– “an entry in the acts of the Procuratia de Supra; it describes how at First Vespers in Dedicatione Ecclesiae S. Marci, Sunday 7 October 1589, there had been an argument in church as to whether the psalms of that service were or were not to be sung by two choirs. The master of ceremonies, Niccolò Fausti, said that they should be, but the singers disagreed. In this they had liturgical tradition on their side, for no one could recall a single precedent for the maestro’s directives. Nevertheless, Fausti had his way, and so ‘the book boy brought the books for singing in two choirs to the pergolo … Vespers was said, which the singers sang in two choirs’. This pergolo is identified by Giovanni Stringa, master of ceremonies at St Mark’s in the early years of the seventeenth century, as the hexagonal structure which stands in the nave of the church at the southern end of the iconostasis (see Figures 2 and 3); on it, he says, ‘almost always, and particularly on solemn feasts, and when the signoria comes to church, the musicians sing at High Mass and Vespers’. The procuratorial act contains the names of thirteen musicians ‘who were then in the pergolo’: their leader Baldassare Donato and twelve others, two of whom are identifiable as sopranos, three as countertenors, three as tenors and three as basses (the vocal range of the twelfth singer, a certain ‘Fra Gio: Ang.o de f.ci’, is not specified, but he was presumably a third soprano). These performed four of the five psalms according to the standard, double-choir practice outlined above. Of the fifth, however, no such double-choir setting could be found (there never having been need for it in the past), so this they sang in falsobordone.”
– “The other three statements are all from the ceremoniale of 1564:
OF [THE FEAST OF] ST JOHN THE BAPTIST. [In Second Vespers.] 1558. By order of the Most Serene Prince and the … procurators … we make a great solemnity … The psalms are sung by the singers in two choirs … in the choir [of the church] at the high altar.
On the Vigil of Ascension the singers … sing alternatim, divided in two choirs. His Serenity mounts the great pulpit and there hears Vespers … The singers sing in the new pulpit of the lessons, although they are tight in it. Whenever Our Most Serene Lord the Doge sits in the choir the singers are situated in the great pulpit.
[OF [THE FEAST OF] ST MARK. In First Vespers.] Our Lord the Doge mounts the singers’ pulpit, and there hears Vespers … Nevertheless, today the chorus [of priests] is not in the middle of the church, for Our Lord the Doge does not mount the pulpit as formerly.”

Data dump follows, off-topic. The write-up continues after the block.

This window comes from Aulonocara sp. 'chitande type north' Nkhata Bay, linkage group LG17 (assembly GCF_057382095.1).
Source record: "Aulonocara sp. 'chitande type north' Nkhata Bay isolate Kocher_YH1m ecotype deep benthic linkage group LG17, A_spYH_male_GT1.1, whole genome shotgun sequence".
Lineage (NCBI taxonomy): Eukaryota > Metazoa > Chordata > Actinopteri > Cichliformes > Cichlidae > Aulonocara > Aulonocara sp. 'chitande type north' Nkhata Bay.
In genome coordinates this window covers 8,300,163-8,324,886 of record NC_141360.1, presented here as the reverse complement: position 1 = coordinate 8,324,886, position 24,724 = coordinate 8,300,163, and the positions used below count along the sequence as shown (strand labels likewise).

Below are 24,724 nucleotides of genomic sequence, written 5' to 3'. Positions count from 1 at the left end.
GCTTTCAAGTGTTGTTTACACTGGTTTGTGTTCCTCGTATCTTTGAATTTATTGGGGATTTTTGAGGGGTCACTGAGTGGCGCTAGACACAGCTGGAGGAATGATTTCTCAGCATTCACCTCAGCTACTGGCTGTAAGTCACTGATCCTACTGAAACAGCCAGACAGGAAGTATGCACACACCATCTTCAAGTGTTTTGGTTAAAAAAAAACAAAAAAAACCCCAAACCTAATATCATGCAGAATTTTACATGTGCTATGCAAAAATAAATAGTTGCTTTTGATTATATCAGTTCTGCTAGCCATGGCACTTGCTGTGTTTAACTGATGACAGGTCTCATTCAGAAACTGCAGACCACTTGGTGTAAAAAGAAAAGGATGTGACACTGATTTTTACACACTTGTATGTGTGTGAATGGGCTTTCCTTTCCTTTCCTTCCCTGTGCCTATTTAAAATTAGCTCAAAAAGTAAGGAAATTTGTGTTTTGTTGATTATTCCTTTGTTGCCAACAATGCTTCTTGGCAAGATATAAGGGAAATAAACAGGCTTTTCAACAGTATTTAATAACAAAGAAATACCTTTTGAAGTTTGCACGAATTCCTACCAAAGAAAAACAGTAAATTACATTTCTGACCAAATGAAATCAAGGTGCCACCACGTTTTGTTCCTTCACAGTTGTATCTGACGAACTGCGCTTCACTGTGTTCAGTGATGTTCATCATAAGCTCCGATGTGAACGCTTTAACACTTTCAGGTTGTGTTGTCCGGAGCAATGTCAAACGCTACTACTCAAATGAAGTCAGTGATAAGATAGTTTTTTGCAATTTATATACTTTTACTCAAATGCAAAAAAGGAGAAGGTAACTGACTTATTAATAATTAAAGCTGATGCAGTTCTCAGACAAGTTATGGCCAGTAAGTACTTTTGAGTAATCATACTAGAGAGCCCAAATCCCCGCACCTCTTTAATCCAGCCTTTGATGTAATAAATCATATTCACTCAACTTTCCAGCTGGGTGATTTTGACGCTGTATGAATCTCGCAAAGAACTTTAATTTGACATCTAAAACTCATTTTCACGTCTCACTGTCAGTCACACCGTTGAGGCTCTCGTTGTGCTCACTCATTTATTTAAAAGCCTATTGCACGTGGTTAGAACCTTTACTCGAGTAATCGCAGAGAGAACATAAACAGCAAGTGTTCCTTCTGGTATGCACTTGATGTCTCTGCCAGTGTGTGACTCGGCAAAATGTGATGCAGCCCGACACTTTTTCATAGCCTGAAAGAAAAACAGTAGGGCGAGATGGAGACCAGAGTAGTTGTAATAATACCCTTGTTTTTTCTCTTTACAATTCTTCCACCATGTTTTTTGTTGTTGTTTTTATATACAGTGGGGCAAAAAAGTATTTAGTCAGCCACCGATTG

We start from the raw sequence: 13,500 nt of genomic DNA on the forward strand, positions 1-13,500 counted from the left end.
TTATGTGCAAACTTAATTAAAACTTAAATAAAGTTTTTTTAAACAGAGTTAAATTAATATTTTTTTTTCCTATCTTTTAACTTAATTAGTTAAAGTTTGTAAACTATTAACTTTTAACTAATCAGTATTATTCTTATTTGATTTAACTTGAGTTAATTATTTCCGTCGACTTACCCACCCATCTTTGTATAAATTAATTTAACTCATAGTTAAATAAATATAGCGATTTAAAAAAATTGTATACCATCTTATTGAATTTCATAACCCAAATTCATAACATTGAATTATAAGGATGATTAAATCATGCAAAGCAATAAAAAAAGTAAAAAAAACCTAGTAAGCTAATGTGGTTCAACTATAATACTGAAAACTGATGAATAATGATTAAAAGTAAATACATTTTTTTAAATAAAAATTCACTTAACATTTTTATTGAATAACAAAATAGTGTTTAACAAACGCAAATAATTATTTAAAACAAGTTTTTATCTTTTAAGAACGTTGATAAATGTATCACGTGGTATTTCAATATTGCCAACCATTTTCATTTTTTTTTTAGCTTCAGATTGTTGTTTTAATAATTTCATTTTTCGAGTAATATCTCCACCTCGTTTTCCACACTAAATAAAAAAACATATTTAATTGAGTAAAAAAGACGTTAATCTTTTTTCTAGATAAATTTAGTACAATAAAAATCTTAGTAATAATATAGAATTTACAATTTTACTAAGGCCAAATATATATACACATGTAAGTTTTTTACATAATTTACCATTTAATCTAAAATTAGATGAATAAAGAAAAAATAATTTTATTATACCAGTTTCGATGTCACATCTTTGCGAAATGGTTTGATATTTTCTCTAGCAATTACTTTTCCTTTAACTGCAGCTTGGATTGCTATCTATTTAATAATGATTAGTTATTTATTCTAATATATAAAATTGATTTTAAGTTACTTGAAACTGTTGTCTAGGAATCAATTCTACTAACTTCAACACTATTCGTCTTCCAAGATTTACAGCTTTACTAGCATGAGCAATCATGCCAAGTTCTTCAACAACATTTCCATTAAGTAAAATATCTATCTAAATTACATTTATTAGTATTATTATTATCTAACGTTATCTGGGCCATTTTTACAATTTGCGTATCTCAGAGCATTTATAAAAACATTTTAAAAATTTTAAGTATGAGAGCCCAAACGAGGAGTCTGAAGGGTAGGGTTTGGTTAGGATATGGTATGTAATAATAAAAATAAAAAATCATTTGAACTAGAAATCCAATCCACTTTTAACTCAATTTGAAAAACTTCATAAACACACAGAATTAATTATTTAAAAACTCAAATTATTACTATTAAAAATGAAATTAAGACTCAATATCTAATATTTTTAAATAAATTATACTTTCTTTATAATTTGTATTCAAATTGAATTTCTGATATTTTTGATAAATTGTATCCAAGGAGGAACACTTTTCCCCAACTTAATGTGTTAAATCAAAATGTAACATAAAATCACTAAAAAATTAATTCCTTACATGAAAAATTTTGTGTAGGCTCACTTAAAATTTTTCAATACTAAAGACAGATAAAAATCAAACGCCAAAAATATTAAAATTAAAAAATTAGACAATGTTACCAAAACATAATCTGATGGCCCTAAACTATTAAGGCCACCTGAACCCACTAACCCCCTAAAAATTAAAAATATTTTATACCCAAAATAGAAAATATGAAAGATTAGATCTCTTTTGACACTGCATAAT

Página 175: “In the first of these excerpts the singers are said to have stood on the floor of the choir, near the high altar. In the second their preferred position is the pulpitum magnum cantorum (the hexagonal pergolo); more often, however, this was occupied by the doge, and they sang instead from the pulpitum novum lectionum, a two-storey structure which stands, like the pergolo, in the nave but at the north end of the iconostasis (see Figures 2 and 4). In the third their position is not explicitly stated; however, it may be inferred, if only tentatively, that although formerly, having been displaced from the hexagonal pergolo by the doge, they were situated with the chorus of priests ‘in medio ecclesiae’,29 they were ‘today’ free (the doge having moved elsewhere) to take up residence in what according to Stringa was their regular position, the same hexagonal pergolo, the pulpitum magnum cantorum. In no case in the ceremoniale of 1564 are the singers assigned to the organ lofts for the singing of the double-choir psalms. In no case, either, is it required that they be divided into two, spatially separated groups. Indeed, the whole need for spatial separation as an aid to distinguishing aurally between the two groups of singers would surely have been obviated by the responsorial alternations of soloists and ripieno choir so central to the liturgically prescribed manner of performing salmi spezzati. It would appear that the remarks of Zarlino – addressed, perhaps, less to his colleagues in Venice than to the musical world at large – relate more to doublechoir performance practice in general than to the particular set of conditions that governed the performance of the psalms during Vespers at St Mark’s. His very choice of Willaert’s salmi as illustrative material may well have been determined by sheer necessity: in 1558, when the first edition of Le istitutionwi as published, no other polychoral music was readily available in print to his readers.”

BRYANT, David. The ‘cori spezzati’ of St Mark’s: Myth and Reality. In: FENLON, Iain (org). Early Music History, Vol. 1 (1981). Cambridge: Cambridge University Press, 1981, p. 165-186.